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Free the Separated Children. Vote Out Donald Trump | Opinion

Newsweek logo Newsweek 10/28/2020 Warren Binford and Hope Frye
a young boy using a laptop: A woman, identified only as Maria, is reunited with her son Franco, 4, at the El Paso International Airport on July 26, 2018, in El Paso, Texas. They were separated as they crossed into the United States. © Joe Raedle/Getty A woman, identified only as Maria, is reunited with her son Franco, 4, at the El Paso International Airport on July 26, 2018, in El Paso, Texas. They were separated as they crossed into the United States.

Over the past four years, only a small handful of private citizens have been granted access to U.S. government facilities to interview children and their families arriving in the United States and check if their conditions are safe, sanitary and appropriate. We are two of those citizens.

Similar visits have quietly taken place for decades with pediatricians, child psychologists, social workers, interpreters, advocates and lawyers like us. Still, nothing could prepare us for what we have seen and documented during the Trump administration. Our trips to over a dozen facilities and interviews with over 100 children and their families expose the vulnerability of our nation's moral integrity to a dangerous leader such as Donald Trump. What we've uncovered calls upon voters to decide who we are and what we stand for as a nation.

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We have witnessed children torn from their parents' arms and locked in cages, loading docks, overcrowded cells, tents in the desert, a windowless warehouse, an abandoned military base, a former Walmart, numerous Border Patrol stations and more. We have witnessed children made to walk in uniforms in a single-file line six times a day past a giant mural of Trump.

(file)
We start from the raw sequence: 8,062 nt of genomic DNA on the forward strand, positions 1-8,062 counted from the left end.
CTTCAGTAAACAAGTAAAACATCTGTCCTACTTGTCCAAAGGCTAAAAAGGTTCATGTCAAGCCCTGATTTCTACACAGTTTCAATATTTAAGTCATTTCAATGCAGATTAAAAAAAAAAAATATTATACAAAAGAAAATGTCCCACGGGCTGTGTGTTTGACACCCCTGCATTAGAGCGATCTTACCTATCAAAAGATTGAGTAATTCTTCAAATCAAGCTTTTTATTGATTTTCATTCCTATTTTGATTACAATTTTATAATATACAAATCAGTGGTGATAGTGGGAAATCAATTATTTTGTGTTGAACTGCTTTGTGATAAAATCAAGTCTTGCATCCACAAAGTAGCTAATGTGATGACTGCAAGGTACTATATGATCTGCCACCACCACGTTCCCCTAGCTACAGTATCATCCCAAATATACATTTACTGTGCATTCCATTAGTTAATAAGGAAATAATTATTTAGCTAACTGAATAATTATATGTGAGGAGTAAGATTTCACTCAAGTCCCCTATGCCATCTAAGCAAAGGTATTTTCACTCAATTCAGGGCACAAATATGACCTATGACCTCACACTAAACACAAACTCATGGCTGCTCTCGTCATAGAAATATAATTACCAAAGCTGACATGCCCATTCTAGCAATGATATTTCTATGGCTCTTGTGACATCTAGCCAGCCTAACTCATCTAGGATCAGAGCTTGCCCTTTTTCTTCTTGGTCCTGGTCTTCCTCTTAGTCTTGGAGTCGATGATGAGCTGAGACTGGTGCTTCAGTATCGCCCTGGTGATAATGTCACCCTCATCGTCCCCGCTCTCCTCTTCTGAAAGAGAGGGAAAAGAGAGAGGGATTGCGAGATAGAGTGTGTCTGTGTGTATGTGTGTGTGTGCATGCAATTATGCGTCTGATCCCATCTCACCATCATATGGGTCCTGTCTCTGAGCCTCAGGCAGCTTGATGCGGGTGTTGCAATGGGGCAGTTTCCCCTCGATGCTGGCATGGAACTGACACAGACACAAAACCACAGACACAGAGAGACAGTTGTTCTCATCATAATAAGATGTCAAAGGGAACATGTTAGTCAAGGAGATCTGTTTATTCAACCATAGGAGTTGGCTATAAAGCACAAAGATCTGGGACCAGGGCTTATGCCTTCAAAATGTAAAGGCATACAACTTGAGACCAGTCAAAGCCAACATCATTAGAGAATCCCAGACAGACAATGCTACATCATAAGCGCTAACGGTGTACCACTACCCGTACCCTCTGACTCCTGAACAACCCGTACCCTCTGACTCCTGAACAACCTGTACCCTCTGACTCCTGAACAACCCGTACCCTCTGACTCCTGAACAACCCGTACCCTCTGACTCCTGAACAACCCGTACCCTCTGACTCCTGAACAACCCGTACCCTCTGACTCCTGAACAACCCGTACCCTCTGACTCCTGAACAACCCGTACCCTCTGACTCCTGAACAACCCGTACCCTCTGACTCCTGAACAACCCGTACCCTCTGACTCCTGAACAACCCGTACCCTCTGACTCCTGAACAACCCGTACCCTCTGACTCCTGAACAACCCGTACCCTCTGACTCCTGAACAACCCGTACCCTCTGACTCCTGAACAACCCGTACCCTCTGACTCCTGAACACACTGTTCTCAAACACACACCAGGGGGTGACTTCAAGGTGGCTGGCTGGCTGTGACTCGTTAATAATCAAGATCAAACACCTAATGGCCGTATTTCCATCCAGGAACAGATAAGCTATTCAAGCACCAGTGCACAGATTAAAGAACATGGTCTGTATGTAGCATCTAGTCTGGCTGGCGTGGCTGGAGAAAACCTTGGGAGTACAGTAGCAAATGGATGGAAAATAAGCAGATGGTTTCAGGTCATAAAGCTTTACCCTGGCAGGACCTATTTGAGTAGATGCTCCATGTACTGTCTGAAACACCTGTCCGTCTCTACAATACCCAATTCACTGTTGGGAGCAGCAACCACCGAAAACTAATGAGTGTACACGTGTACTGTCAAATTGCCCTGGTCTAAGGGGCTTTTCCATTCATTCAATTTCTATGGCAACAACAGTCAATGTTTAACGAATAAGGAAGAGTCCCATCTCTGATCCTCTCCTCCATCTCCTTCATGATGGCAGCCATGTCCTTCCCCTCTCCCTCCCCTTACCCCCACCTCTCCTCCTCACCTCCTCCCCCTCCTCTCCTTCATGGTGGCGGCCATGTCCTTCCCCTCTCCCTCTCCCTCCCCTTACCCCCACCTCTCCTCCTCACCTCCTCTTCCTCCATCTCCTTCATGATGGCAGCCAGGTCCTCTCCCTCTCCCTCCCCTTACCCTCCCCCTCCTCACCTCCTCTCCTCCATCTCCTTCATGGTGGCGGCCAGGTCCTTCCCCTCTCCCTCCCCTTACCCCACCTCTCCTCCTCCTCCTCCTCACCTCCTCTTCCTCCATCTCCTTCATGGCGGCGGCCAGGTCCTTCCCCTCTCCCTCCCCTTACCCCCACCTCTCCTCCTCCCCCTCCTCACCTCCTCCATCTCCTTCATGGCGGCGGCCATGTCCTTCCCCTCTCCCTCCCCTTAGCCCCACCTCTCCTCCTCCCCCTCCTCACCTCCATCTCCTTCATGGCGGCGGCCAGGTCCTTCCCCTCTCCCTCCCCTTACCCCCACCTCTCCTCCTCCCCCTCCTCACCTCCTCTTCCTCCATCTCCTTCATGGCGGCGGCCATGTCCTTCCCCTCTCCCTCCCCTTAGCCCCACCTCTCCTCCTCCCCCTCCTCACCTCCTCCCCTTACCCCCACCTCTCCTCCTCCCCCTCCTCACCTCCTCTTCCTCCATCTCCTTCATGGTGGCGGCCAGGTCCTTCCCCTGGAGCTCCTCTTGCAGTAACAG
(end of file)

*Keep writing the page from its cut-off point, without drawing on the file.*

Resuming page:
We have interviewed children who describe being transported in vans and buses with blacked-out windows across state lines, far away from their loving parents and families. We have listened to tearful parents as they recalled being told by U.S. government officials that their young children were being taken to the showers, never to be seen again.

We have witnessed scared parents write U.S. phone numbers on their children's arms with black Sharpie pens in case the government separated them. We have held out our hands as little children reach deep into their pockets for tiny pieces of folded paper with numbers scrawled inside, so that we can call a parent or grandparent or other family member desperate to know where their children are.

We have sat with children and families in Mexican border towns who were sent there by the U.S. government, even though they are not Mexican. Some don't even speak Spanish. The State Department has identified Mexico as a leading source country for human trafficking in the United States, and it is rife with drug cartels and violence. In fact, two children at a shelter in Tijuana were killed before the interviewers' planes in San Diego had even taken off.